The Giant pangolin (Smutsia gigantea) is the largest of the all the pangolins, and the males can reach a lenght of roughly 140 cm. Females stay somewhat smaller and typically grown no longer than 125 cm. The heaviest S. gigantea ever weighed and recorded weighed 33 kg.
The body of the giant pangolin is protected by big scales which consisting of keratin – the same protein that human hair, nails and the outer layer of our skin is comprised of. The giant pangolin have a long snout and powerful front claws, which is an adaption to a diet consisting largely of ants and termites. The tongue is long and sticky – perfect for catching ants and termites. It can reach a lenght of 40+ centimetres!
When the pangolin walks on all fours, it puts its weight on its feet and on the outside of its wrists (it curls its palms to achieve this). This somewhat strange way of walking is probably because it needs to keep its claws sharp and avoid getting them entangled in things. The pangolin is also capable of walking upright, using its long and sturdy tail for added balance.
The IUCN 3.1 lists the giant pangolin as Vulnerable.
A notable threat is habitat destruction, including deforestation. The giant pangolin is also hunted as bushmeat and for the purported medical properties of its scales.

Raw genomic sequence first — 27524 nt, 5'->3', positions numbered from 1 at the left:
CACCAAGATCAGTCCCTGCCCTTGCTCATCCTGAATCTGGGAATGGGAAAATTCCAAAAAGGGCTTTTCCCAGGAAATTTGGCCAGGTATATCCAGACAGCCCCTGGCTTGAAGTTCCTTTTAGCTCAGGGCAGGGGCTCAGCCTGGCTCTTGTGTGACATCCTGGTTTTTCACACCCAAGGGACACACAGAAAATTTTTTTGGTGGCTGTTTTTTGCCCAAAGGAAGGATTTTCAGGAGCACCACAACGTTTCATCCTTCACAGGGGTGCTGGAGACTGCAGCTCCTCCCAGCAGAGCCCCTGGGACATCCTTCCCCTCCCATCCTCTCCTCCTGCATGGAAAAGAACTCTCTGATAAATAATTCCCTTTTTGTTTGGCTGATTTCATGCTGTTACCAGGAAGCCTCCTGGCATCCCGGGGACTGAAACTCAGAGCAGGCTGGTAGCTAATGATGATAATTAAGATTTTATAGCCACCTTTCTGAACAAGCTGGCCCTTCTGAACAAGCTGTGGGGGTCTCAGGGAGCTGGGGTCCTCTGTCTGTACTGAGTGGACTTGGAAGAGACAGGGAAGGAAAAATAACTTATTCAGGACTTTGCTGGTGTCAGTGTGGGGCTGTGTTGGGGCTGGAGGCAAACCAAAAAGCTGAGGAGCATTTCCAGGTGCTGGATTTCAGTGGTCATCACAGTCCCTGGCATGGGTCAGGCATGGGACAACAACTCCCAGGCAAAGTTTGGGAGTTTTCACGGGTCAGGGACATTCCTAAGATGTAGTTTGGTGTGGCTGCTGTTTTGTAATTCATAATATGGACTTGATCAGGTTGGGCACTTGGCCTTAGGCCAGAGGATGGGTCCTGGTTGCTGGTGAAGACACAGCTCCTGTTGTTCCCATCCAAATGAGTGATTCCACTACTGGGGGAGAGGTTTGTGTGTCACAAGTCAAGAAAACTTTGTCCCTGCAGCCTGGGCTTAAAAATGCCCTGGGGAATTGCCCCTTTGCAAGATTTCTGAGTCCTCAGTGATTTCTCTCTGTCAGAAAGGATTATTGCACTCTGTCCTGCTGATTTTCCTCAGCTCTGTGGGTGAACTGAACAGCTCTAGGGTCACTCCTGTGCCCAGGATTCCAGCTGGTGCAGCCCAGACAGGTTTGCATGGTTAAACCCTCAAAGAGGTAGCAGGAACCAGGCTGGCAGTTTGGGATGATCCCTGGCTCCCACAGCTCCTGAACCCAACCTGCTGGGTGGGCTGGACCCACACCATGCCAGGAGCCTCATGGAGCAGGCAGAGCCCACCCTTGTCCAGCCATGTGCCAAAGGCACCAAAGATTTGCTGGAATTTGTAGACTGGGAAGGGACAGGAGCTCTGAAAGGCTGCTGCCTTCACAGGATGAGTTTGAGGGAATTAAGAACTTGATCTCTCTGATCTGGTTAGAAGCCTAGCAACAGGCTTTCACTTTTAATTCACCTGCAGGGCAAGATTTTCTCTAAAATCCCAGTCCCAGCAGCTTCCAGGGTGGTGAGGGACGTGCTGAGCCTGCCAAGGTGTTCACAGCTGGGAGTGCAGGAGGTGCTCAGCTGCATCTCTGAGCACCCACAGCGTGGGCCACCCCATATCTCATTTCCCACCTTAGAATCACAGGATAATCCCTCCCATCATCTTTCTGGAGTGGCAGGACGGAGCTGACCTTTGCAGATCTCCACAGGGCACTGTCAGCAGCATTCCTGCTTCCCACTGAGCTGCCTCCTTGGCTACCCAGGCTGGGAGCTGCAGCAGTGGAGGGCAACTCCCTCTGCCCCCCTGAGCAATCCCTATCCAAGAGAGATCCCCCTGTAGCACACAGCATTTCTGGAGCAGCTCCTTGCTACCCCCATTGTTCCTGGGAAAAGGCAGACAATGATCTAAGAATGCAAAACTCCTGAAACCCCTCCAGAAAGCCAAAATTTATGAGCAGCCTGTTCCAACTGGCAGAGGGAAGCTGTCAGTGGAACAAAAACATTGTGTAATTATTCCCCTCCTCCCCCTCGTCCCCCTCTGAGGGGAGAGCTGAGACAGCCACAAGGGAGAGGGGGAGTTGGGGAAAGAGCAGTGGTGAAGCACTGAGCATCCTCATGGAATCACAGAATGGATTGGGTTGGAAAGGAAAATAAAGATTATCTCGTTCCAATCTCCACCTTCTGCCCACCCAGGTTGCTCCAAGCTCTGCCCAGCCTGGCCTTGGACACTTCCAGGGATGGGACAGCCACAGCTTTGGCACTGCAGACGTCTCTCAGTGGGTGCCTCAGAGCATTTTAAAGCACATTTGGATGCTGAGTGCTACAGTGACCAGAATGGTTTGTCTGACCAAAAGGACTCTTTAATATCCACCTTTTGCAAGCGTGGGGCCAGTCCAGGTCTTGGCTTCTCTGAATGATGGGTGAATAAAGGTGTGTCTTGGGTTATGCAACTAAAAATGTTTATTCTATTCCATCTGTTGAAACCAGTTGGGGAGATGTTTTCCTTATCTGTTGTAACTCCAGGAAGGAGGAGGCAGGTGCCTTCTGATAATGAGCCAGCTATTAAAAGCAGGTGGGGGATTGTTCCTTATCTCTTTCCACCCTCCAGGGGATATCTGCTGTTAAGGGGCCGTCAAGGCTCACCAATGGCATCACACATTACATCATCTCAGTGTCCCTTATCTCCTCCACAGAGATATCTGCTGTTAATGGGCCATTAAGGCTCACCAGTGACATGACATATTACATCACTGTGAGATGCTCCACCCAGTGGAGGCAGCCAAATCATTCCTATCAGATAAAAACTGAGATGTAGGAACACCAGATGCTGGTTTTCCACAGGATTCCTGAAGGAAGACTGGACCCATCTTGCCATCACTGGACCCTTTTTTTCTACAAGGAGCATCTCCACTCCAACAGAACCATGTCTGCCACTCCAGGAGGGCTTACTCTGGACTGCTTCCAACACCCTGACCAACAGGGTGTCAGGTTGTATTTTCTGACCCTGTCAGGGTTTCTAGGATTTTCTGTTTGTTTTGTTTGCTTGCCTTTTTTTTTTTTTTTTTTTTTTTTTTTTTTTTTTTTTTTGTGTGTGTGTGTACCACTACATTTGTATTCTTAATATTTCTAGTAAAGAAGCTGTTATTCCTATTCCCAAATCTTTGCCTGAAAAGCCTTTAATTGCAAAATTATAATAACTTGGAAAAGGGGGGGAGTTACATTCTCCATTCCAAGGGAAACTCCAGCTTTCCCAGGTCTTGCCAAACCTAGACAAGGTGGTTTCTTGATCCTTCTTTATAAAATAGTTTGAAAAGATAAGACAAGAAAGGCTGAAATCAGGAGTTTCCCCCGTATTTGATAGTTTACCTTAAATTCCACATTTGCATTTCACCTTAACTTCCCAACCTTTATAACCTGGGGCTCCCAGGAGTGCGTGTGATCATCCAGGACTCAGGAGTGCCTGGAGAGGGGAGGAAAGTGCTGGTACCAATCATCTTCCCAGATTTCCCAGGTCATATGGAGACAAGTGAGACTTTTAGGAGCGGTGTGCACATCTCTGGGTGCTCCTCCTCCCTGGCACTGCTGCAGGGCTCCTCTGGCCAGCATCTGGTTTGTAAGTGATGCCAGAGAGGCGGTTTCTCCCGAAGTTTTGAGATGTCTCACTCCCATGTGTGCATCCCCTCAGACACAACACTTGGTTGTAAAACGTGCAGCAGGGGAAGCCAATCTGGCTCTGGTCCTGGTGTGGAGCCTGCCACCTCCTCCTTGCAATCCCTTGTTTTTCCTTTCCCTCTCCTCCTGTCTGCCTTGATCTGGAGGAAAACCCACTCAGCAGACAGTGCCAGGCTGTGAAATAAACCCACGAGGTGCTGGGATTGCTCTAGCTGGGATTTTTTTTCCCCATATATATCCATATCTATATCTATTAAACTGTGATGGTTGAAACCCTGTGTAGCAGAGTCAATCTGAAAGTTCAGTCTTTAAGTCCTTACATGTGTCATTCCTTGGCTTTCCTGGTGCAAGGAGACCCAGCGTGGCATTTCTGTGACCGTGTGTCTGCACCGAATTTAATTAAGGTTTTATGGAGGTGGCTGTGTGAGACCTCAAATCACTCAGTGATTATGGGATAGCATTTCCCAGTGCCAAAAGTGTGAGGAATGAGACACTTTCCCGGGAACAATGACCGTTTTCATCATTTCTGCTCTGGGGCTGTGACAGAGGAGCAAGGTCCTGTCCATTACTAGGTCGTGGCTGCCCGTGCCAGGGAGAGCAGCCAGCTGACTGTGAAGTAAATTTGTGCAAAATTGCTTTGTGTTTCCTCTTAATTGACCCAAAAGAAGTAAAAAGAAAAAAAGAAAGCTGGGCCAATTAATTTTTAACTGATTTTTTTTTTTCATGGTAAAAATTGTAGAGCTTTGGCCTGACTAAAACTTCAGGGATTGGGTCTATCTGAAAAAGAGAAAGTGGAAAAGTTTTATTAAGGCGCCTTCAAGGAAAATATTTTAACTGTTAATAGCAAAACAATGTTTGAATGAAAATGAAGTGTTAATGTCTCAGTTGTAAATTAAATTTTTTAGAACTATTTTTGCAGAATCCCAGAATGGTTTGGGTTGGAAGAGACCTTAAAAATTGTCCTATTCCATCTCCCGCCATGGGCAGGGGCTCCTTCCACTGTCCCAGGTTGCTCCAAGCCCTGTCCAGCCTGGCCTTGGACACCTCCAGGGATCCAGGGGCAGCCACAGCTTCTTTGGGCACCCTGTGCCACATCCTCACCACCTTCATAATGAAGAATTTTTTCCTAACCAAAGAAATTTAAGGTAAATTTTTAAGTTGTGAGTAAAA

The giant pangolin is endemic to the African continent, where it can be found in several different countries located on or near the equator, from West Africa to Uganda. The largest concentrations of giant pangolins have been reported from Uganda, Tanzania and the western parts of Kenya.
The giant pangolin inhabits forests and savanna environments, including rainforest. It wants to be where there are plenty of termites and/or ants to eat.
Just like the other pangolins, the giant pangolin is an insectivore. It’s prefered food is termites and ants. It has no teeth and cannot chew, but it has a long and sticky tongue that it will use to catch an devour termites. The tongue can reach a lenght of over 40 cm.
The giant pangolin is known to tear open termite nests and anthills; both above and below ground. With its powerful front claws, and can tear nests apparts. When attacking a terminte mound, the pangolin will usually both lean on it (using its tail as support) and use its claws, and this combination of claws and push can make even a strong mound collapse. Young pangolins watch their mothers do this before they are heavy enough to do it themselves.
We still know very little about how giant pangolins reproduce. We do know that just as for other pangolins, the giant pangolins are born with soft scales that take some time to harden. A newborn giant pangolin is unable to walk; it can only move around on its belly.
When the infant is 6-8 weeks, it will emmit a yellow secretion from its anal glands. The secretion smells like something rotten and is believed to be away of detering predatory animals.